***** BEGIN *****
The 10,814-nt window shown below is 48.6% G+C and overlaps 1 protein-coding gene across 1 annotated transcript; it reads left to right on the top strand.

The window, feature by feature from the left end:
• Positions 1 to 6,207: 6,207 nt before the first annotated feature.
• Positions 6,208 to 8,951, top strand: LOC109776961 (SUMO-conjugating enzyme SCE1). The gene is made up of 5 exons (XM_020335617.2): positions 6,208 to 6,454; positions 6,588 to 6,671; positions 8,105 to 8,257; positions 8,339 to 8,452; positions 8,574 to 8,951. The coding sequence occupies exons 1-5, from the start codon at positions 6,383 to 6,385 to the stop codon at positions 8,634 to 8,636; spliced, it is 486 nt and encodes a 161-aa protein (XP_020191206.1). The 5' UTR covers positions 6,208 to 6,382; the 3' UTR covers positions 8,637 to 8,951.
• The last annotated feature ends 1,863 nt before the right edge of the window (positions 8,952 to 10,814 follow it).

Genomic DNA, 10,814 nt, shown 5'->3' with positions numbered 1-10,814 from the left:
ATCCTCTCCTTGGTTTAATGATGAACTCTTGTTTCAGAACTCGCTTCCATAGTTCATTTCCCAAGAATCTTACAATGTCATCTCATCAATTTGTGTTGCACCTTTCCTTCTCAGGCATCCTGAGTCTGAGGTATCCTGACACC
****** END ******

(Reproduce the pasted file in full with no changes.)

The 10,814-nt window shown below is 48.6% G+C and overlaps 1 protein-coding gene across 1 annotated transcript; it reads left to right on the top strand.

The window, feature by feature from the left end:
• Positions 1 to 6,207: 6,207 nt before the first annotated feature.
• Positions 6,208 to 8,951, top strand: LOC109776961 (SUMO-conjugating enzyme SCE1). The gene is made up of 5 exons (XM_020335617.2): positions 6,208 to 6,454; positions 6,588 to 6,671; positions 8,105 to 8,257; positions 8,339 to 8,452; positions 8,574 to 8,951. The coding sequence occupies exons 1-5, from the start codon at positions 6,383 to 6,385 to the stop codon at positions 8,634 to 8,636; spliced, it is 486 nt and encodes a 161-aa protein (XP_020191206.1). The 5' UTR covers positions 6,208 to 6,382; the 3' UTR covers positions 8,637 to 8,951.
• The last annotated feature ends 1,863 nt before the right edge of the window (positions 8,952 to 10,814 follow it).

Genomic DNA, 10,814 nt, shown 5'->3' with positions numbered 1-10,814 from the left:
ATCCTCTCCTTGGTTTAATGATGAACTCTTGTTTCAGAACTCGCTTCCATAGTTCATTTCCCAAGAATCTTACAATGTCATCTCATCAATTTGTGTTGCACCTTTCCTTCTCAGGCATCCTGAGTCTGAGGTATCCTGACACC